Workplaces have often set industry standards in adopting new or more efficient technology (such as VoIP services) to improve day-to-day business. Before we had our own telephone at our desks—and well before we had them in our pockets—switchboard operators made it possible for a client or coworker to reach you directly to talk business in real time.
When it came to sending files, documents, and forms, businesses ditched hand couriers and the post office in favor of the fax machine, which became an office staple in the '80s. It wasn't long after that when email, though initially used for personal communication, became a large part of office life and has led to an "always-on" email culture. Videoconferencing, first presented in 1968 as a commercial solution, has undergone many iterations and remains a steady presence in workplaces to this day, allowing for remote work.
The COVID-19 pandemic has dramatically changed how people communicate at work: Nearly half of people videoconference more, 43% email more, 42% call more, and 41% text more than before the pandemic, according to a data analysis from Grammarly.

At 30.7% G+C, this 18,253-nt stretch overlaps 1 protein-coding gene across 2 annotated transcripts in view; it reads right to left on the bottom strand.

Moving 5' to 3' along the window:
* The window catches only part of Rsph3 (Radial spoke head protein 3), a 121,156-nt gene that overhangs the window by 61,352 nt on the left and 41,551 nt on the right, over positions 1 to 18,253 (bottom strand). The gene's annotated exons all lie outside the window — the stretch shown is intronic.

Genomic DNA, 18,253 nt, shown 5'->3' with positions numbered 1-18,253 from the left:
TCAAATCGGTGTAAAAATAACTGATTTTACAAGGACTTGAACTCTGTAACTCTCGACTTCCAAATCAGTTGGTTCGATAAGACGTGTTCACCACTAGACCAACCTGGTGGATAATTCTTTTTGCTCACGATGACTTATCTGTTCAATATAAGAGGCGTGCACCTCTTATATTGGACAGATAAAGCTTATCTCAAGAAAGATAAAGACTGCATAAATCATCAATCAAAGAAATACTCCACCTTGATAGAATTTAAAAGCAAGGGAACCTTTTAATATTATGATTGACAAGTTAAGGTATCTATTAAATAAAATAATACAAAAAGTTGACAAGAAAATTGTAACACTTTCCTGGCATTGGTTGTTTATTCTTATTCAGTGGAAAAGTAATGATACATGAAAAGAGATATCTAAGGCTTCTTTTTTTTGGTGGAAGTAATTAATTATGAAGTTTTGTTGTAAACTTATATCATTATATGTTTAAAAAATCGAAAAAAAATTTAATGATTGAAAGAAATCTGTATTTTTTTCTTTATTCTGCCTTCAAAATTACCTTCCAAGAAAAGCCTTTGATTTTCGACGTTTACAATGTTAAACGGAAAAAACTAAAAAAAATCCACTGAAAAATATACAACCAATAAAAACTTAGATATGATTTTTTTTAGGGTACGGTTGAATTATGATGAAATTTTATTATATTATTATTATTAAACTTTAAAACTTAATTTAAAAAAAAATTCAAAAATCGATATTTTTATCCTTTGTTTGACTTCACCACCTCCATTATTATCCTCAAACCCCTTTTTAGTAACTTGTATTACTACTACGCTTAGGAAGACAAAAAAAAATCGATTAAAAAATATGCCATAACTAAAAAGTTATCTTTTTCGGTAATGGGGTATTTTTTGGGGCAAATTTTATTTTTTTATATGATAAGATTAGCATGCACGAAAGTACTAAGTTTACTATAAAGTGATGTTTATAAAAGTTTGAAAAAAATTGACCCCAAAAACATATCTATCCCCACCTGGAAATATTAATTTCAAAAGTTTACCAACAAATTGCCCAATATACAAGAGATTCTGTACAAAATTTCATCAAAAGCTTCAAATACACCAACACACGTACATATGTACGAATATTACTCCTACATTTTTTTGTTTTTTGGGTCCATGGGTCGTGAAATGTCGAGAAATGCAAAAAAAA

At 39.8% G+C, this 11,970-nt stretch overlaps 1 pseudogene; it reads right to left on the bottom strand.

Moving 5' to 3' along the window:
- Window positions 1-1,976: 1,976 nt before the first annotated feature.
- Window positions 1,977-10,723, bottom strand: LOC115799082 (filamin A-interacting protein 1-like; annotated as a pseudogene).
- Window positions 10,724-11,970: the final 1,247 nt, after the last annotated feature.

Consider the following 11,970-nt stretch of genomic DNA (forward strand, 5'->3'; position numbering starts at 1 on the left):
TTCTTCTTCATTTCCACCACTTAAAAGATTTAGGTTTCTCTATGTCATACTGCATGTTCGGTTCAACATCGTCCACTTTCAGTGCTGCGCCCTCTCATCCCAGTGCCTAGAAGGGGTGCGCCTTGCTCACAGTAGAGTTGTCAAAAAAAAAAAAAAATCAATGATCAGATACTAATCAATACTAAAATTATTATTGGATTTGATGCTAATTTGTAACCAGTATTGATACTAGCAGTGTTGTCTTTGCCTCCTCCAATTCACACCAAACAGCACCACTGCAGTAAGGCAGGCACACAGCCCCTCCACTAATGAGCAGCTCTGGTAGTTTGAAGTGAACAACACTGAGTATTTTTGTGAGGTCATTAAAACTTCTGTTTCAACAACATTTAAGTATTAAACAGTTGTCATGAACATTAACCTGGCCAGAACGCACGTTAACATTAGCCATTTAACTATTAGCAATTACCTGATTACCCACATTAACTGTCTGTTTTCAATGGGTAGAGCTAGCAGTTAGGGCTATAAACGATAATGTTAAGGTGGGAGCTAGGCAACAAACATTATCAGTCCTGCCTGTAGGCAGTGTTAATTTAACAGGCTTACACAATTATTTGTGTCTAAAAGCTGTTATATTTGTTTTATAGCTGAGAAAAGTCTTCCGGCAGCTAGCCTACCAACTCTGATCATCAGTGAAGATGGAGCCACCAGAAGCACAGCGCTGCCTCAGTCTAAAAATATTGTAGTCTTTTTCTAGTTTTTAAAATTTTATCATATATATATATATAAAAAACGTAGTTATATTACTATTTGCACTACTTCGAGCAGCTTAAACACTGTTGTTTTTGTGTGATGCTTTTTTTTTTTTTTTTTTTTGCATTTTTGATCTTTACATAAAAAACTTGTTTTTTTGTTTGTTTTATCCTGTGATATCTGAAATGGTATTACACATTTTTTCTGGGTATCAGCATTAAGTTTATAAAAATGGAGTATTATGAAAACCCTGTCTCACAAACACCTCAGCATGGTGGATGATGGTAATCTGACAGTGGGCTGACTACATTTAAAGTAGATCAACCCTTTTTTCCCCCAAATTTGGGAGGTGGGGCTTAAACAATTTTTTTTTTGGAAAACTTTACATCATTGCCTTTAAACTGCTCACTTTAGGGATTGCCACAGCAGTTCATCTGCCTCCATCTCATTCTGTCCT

Read on to learn how cellphones, instant messaging, Zoom, and other tech have influenced workplace communication.
The telephone transformed communications in the office, allowing white-collar offices to separate from warehouses and factories. This ultimately, and perhaps ironically, made American offices more centralized.
In the early days of the telephone, switchboard operators were essential intermediaries who relayed calls manually through a central switchboard connected to subscriber wires.
George W. Coy, who had experience in the telegraph business, came up with the idea for switchboards after attending a lecture by telephone inventor Alexander Graham Bell: Together, they started the first American telephone exchange. This technology, which began as one exchange with 21 clients, revolutionized the telephone and made it available to the masses.